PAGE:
Naturally occurring wetlands have a natural, innate ability to remediate contaminants from water.

Over the decades BritishFlora have supplied many millions of reeds, Phragmites communis, for both habitat creation projects such as bird reserves to attract bittern, bearded tit and water rails, to name but a few. Common Reed is commonly planted to help with the cleaning of contaminated water due to it’s phytoremediation properties in constructed wetlands.

A constructed wetland is a man made water treatment facility duplicating the processes Farnboroughoccurring in natural wetlands. Constructed wetlands are complex, integrated systems in which water, plants, animals, microorganisms and the natural elements interact to improve water quality.

If they are correctly designed, built, operated and maintained, constructed wetlands can effectively remove many pollutants associated with stormwater or municipal and industrial Lagoondischarges. Well balanced systems are particularly efficient at removing contamination such as BOD, suspended solids, nitrogen, phosphorus, hydrocarbons and heavy metals.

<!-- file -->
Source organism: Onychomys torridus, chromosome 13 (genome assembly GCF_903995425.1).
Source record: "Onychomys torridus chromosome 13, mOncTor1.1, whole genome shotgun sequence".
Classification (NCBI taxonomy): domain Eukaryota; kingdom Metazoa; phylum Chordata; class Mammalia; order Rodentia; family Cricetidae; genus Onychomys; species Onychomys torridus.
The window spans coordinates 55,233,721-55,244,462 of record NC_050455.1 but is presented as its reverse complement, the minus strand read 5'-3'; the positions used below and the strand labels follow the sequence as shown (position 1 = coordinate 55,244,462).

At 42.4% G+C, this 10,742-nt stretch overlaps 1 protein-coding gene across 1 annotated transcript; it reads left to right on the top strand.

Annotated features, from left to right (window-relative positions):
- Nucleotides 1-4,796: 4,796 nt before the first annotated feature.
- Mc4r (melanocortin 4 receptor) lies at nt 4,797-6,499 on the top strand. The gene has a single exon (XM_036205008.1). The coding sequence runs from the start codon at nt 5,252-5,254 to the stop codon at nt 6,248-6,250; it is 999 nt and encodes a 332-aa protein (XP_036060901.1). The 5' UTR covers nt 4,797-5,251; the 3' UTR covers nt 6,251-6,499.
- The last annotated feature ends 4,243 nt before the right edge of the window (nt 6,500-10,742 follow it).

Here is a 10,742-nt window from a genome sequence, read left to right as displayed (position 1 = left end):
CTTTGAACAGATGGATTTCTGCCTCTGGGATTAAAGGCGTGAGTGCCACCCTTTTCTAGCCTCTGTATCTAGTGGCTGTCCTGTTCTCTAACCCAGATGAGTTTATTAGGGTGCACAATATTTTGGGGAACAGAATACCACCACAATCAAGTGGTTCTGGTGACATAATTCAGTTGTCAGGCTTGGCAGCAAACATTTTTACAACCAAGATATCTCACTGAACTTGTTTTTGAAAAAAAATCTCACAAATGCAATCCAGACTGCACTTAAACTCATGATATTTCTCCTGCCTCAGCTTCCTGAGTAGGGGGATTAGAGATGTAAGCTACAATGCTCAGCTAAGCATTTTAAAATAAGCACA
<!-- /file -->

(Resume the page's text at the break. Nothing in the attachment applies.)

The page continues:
However, reedbeds for such purposes require some maintenance and correct initial design for them to function and mature over many years.

For over two decades BritishFlora have been involved in many hundreds of the country’sMorlais premier constructed reedbed projects for a wide range of applications as listed below.

BritishFlora’s wealth of experience in this field, particularly in plant selection, innovative design and value engineering construction as well as subsequent aftercare management, puts us at the forefront of this rapidly emerging industry.

  • Human sewage (single use to communities of upwards of 700 people)
  • Fish farming waste; marine and freshwater
  • Mine water discharges
  • Landfill leachates
  • Abattoir waste
  • Farmyard slurries and nutrient rich field runoff
  • Vegetable processing waste
  • Fire fighting foam
  • Road and airport runoff
  • SUDS: Sustainable Urban Drainage Systems
  • Balancing ponds and attenuation ponds